Since 1974, save from 2002 to 2017, the Mvita MP seat has been occupied by a member of former Coast Kanu supremo, the late Sharrif Nassir's family.
And now, the Nassir family is seeking to climb a rung higher in the August 9 General Election as Abdulswamad Nassir, the incumbent, eyes Mombasa governorship.
The move has cracked open the race for Mvita seat, described as the seat of power at the Coast. Already, 12 candidates have been cleared to battle for the over 107,000 votes in the constituency.
Mr Nassir, who has served for two terms, has endorsed ODM aspirant Mohamed Machele to succeed him.
But Coast political analyst Mbwana Abdalla Mohamed opines that the battle for Mvita has always been intense because it is the economic and cultural capital of the Coast.
Mvita, which covers Mombasa Island, is also the national government’s regional headquarters, and is home to Mombasa Port and a tourist hub with historical structures like Fort Jesus.
Besides the Nassir family, other big names that have represented Mvita in the past include the current Tourism Cabinet Secretary, Najib Balala, who won in the 2002 and 2007 elections on a ODM ticket.
In 2012, Mr Balala contested for the Mombasa Senate seat on the Republican Congress Party, which became a principal party in President Uhuru Kenyatta’s Jubilee coalition. It is the year that the Nassir family recaptured the seat through the young Mr Nassir.
Mr Abdalla says the history of Mvita is intertwined with that of Mombasa and that is why its campaigns have been high-octane.
He says Mvita politics are also spiced up by supremacy battles between leaders from the neighbouring Kisauni constituency.
“Mvita or Kisiwa cha Mvita, meaning 'Island of wars', is known for its battles since the days of female ruler Mwana Mkisi, whose reign was vanquished by Shehe Mvita," says Mr Abdalla.
Oral history reveals that Mvita defeated Mkisi, a pagan queen who was said to be the mother of the 12 Swahili tribes and pushed her subjects from the Island to Nyali and Kisauni.
“Mkisi’s 12 tribes still regard themselves as the original inhabitants of the city thus political wars to ward off influence from Kisauni,” says Mr Said Yahya, a historian at Old Town.
He says the area was first represented by Anand Pandya, who served up to 1969 on the then Mijikenda kingpin Ronald Ngala’s political party, Kadu.
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“People talk about Kisauni because of the gangs and the late Karisa Maitha, but the biggest scramble has always been for Mvita between Afro-Asian and Mijikenda politicians," says Mr Yahya.
He says the Kadu man was later defeated by Mzee Mohamed Jahazi to win the Mvita seat, then called Mombasa Central. Mr Jahazi served as assistant minister for Health.
Lawyer Abubabakar Yusuf agrees with Mr Yahya, saying that Mvita reflects the politics of the region before independence, when Arabs viewed it as their political base.
He says Mvita remained the Coastal economic hub even when political power shifted to Kisauni constituency in the 2002, 2013 and 2017 General Elections.
In 2002, former Local Government Minister Karisa Maitha won the Kisauni MP seat while Governor Hassan Joho won in 2007 and 2013. But the two had a long drawn-out political supremacy battle with the then Mvita MP, Najib Balala.
Other than Mombasa's internal wars, analysts say other factors expected to influence the Mvita election include the candidates’ financial muscle, the strength of a political party and the Nassir family influence.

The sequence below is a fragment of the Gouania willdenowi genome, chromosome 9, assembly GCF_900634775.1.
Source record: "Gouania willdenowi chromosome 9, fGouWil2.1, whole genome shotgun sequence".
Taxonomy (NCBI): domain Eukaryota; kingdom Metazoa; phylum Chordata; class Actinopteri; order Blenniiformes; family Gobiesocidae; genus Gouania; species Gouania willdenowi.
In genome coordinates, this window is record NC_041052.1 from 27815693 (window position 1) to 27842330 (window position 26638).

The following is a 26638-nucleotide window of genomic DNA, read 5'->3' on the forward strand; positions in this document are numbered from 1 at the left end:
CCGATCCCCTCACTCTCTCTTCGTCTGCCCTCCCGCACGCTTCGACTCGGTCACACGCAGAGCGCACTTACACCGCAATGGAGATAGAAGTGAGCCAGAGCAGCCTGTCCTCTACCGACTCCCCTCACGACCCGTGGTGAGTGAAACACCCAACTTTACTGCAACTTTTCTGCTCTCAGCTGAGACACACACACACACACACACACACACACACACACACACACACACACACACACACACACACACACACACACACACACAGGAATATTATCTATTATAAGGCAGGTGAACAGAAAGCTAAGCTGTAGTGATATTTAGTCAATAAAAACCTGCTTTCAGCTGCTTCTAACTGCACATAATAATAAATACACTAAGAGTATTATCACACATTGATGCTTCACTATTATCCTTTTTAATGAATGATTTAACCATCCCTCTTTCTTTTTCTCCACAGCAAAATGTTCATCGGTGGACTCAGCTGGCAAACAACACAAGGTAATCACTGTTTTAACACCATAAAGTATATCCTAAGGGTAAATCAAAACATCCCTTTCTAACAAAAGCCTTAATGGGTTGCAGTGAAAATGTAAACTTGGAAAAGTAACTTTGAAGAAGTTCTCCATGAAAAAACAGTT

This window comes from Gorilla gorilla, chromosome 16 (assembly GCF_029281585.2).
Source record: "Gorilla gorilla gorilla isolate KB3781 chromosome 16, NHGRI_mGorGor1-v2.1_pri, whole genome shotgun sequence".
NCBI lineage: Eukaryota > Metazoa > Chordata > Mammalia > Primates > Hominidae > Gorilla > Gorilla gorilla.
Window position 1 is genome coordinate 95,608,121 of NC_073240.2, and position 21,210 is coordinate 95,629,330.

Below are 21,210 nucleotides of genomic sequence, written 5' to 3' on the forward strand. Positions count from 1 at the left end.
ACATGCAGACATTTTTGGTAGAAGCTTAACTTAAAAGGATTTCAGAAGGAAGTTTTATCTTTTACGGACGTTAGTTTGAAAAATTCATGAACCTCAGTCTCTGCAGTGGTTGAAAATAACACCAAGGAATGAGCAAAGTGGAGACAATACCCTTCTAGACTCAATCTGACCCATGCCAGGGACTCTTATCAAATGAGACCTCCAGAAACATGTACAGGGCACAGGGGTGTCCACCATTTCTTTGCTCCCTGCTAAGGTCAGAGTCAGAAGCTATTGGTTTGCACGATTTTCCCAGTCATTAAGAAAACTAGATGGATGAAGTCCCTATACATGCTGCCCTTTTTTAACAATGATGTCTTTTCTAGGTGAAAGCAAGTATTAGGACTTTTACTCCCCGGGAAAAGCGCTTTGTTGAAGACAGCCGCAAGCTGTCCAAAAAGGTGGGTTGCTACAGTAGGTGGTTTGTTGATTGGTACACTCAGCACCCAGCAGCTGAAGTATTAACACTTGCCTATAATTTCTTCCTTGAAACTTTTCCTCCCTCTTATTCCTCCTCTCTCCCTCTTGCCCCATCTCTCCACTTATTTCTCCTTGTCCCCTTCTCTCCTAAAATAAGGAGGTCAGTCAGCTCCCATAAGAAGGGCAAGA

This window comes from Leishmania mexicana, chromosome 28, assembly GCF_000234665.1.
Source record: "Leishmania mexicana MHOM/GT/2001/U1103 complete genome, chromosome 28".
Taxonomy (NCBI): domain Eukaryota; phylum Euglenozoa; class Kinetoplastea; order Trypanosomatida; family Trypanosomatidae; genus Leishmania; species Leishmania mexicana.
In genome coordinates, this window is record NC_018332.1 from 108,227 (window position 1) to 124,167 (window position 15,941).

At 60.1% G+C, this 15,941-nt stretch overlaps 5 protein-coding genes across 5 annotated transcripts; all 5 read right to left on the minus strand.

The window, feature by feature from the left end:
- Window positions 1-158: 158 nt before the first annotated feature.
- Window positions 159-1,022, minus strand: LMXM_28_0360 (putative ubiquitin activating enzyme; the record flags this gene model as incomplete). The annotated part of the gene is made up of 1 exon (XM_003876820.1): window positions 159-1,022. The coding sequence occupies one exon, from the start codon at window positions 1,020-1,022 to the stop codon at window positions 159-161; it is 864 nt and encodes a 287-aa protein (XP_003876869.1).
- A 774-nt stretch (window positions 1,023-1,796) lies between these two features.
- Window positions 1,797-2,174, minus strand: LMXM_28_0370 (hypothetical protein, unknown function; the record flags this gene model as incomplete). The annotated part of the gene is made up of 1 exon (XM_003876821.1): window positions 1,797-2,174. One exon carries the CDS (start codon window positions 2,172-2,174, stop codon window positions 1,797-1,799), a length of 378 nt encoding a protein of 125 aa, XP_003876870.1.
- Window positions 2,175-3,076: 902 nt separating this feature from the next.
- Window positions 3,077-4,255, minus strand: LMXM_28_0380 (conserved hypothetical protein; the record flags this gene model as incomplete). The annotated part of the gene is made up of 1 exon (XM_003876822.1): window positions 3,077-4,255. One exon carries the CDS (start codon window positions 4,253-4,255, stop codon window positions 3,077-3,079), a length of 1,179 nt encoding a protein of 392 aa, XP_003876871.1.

Candidates who have been cleared by the Independent Electoral and Boundaries Comission (IEBC) to battle it out for the seat include Omar Shallo of United Democratic Alliance (UDA), Harun Rishi of Kadu Asili and Sadat Salim (Independent candidate).
Others are Said Twaha of Pamoja Africa Alliance (PAA), Kanu’s Samatar Issa, Feisal Shariff (Independent candidate), Narkab Amana of UPIA and Mohamed Machele (ODM).
Wiper has fielded Mohamed Juma, United Democratic Movement (UDM) has Murshid Mohamed, Jubilee party has Khadija Muhsin, while ANC is fielding Hassan Sumba.
Mr Rishi says if he is elected in the August 9 polls, he will prioritise the improvement of education standards by increasing bursary allocation.
“I will also battle the acute water shortage by putting up small water desalination plants in each ward. We must stop digging boreholes in every home as it affects the island,” he said.
Mr Salim said the biggest challenges facing residents in Mvita include insecurity, drug abuse, joblessness and lack of clean water for domestic use.
“The level of insecurity in Mvita is shocking. I will address it by training the youth to be self-reliant. I will also make the issuance of bursary very transparent,” he said.
Mr Salim further noted that most public hospitals also lack essential drugs and that he intends to build at least two primary schools to address the issue of congestion in public schools.
Mr Shallo, who contested on the Jubilee party ticket in 2017, said he will establish social structures to alleviate poverty and elevate the standards of living of people living in Mvita.
“The resources are there to create the pathway to end endemic poverty in the constituency; what is missing is the goodwill,” said Mr Shallo while addressing Tudor residents at the weekend.
But the Mvita candidates are also battling what they term as voter apathy in the constituency, noting that most voters appear to have lost faith in the country’s electoral system.
“It appears that most voters, especially women, have believed the propaganda that their votes do not count in an election and that those who decide the result are those who count,” said Mr Harun.
Mr Shallo reminded Mvita residents that voting was an act of faith and that voters should come out on August 9 to exercise their sacred right to determine the leadership.